I want to make a Venn diagram that shows the complete number hierarchy from the smallest (natural number) to the largest (complex number). It must include natural, integer, rational, irrational, real and complex numbers.

How do we draw the number hierarchy from natural to complex in a Venn diagram?

Edit 1:

I found a diagram as follows, but it does not include the complex number.

enter image description here

My doubt is that shoul I add one more rectangle, that is a litte bit larger, to enclose the real rectangle? But I think the gap is too large enough only for i, right?

Edit 2:

Is it correct if I draw as follows?

enter image description here

  • 2
    $\begingroup$ The complex numbers would simply surround the whole thing, while the reals should be split between the irrationals and rationals. So here the green part itself is irrational, while everything the green contains is real. $\endgroup$ Commented Oct 20, 2012 at 2:16
  • $\begingroup$ There are a lot of number systems between the natural and the complex numbers. Most of those will hardly be mentioned explicitly outside courses for math students, though. $\endgroup$
    – Asaf Karagila
    Commented Oct 20, 2012 at 9:37
  • $\begingroup$ Related question: math.stackexchange.com/questions/216177/… $\endgroup$ Commented Oct 21, 2012 at 6:52
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    $\begingroup$ ガベージ, Your second diagram is what I originally considered as a further edit to mine, but if we want to be totally accurate, there's a problem. See how the circles that represent $\mathbb{Q}$ and $\mathbb{R}$ have small slivers outside of {0} that intersect $\mathbb{I}$? Technically, we shouldn't have that. $\endgroup$ Commented Oct 21, 2012 at 22:32
  • $\begingroup$ maybe instead of trying to cram everything into a cute-but-limited 2D venn blob-graph thingy, we stop limiting our self and start by listing out the known sets (including computable numbers and other things) and then draw lines connecting stuff on a separate sheet of paper $\endgroup$
    – cmarangu
    Commented Apr 12, 2020 at 17:26

2 Answers 2


Emmad's second link is just perfect, IMHO. For something right in front of you, here's this:

enter image description here

  • 1
    $\begingroup$ Do not forget the outer rectangle for the quaternions!! $\endgroup$
    – Sigur
    Commented Oct 20, 2012 at 2:18
  • $\begingroup$ Can you draw it? I cannot understand it without a real diagram. $\endgroup$ Commented Oct 20, 2012 at 2:25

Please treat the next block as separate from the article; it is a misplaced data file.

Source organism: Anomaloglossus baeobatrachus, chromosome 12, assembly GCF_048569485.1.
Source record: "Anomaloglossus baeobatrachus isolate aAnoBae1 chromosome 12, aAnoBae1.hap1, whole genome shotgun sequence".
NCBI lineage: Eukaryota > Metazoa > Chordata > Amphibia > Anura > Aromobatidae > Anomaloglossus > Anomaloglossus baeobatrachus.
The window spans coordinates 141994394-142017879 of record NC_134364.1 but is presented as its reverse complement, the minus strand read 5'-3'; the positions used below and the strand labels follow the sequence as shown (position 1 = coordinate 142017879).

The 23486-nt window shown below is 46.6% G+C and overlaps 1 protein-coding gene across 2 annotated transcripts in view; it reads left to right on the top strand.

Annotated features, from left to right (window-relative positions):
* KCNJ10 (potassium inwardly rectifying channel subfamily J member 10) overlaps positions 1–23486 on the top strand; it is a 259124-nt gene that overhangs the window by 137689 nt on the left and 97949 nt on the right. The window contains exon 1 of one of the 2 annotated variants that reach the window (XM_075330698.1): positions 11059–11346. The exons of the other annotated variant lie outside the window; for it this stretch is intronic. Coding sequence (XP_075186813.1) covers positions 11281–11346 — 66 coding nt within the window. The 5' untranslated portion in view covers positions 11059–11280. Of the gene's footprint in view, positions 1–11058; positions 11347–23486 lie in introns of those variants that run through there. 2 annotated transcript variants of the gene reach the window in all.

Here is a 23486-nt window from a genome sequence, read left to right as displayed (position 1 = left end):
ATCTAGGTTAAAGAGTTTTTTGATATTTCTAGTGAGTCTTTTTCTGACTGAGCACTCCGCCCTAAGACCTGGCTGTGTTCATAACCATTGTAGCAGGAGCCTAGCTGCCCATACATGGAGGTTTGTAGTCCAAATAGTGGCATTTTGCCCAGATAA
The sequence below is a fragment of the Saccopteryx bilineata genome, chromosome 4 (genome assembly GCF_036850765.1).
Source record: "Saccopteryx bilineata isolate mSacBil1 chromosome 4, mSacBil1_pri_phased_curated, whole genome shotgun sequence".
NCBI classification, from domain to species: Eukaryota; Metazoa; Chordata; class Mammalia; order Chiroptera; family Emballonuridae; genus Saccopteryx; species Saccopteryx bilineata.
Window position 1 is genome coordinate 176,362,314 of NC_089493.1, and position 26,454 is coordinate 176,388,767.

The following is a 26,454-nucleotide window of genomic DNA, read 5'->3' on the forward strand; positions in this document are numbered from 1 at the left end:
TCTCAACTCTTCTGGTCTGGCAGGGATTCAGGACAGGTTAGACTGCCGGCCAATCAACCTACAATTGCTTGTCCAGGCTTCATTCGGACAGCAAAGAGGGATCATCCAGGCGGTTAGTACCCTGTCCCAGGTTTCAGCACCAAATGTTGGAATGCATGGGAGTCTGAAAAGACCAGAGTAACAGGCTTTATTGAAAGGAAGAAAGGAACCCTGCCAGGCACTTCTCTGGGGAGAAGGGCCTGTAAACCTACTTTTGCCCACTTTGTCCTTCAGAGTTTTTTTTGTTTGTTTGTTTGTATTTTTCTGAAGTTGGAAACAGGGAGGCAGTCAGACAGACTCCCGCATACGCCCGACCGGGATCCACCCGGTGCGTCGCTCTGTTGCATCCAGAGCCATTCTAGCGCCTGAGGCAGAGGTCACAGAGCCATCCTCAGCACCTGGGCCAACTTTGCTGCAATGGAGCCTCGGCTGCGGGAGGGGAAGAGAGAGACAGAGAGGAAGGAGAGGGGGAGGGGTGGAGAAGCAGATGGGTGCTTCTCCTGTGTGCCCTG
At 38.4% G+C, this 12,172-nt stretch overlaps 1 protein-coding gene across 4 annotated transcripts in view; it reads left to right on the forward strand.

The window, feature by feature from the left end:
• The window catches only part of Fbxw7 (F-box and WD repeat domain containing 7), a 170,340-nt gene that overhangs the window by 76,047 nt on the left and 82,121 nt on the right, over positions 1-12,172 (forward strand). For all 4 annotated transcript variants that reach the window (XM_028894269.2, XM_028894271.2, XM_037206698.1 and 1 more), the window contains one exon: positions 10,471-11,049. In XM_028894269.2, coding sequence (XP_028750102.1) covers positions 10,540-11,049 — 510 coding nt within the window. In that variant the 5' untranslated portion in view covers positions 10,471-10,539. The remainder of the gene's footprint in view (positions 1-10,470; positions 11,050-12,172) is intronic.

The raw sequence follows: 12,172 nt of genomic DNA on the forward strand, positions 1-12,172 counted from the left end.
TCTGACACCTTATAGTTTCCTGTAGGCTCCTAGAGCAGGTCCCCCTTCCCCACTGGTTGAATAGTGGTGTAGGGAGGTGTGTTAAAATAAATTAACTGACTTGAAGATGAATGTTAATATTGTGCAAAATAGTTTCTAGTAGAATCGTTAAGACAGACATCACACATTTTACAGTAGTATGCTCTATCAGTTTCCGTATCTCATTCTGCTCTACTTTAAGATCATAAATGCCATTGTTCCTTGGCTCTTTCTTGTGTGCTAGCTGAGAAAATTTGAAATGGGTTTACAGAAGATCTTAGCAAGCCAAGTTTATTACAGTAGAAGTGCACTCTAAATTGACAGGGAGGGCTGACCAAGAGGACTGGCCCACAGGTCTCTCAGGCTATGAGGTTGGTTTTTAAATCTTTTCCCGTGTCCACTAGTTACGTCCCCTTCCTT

• 1
    $\begingroup$ Sigur: working on it, and adding some characterizations. $\endgroup$ Commented Oct 20, 2012 at 2:38
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    $\begingroup$ The union of the imaginary and real numbers is not the complex numbers!!! $\endgroup$ Commented Oct 20, 2012 at 2:47
  • 1
    $\begingroup$ There's an infinite tower of larger non-associative real algebras in dimension powers of $2$ going on above $\mathbb{O},$ beginning with the sedenions $\mathbb{S}$, but they're of no use to anybody, as far as I know. $\endgroup$ Commented Oct 24, 2012 at 3:16

There is a good picture at: number-set-venn-diagram. For detailing Complex Numbers, you can see this one: Complex Numbers Venn Diagram.

You may decide to combine the two to get a very complex picture!

  • $\begingroup$ The first link depicts real numbers and imaginary numbers as disjoint, while the second one shows (correctly, in my opinion) that their intersection is $\{0\}$. $\endgroup$
    – user856
    Commented Oct 20, 2012 at 10:14
  • $\begingroup$ @RahulNarain, its nice that the two worlds have something in common ;) $\endgroup$
    – NoChance
    Commented Oct 20, 2012 at 11:44
  • $\begingroup$ Sorry, is each set open? I mean that whether or not points on the boundary of the set (in this case the rectangle) are included. $\endgroup$ Commented Oct 20, 2012 at 16:15
  • $\begingroup$ In Venn diagrams, objects live within the boundaries not on the boundaries themselves (I think). The pictures are meant to show the general idea, something like a country's high level map. $\endgroup$
    – NoChance
    Commented Oct 20, 2012 at 18:39

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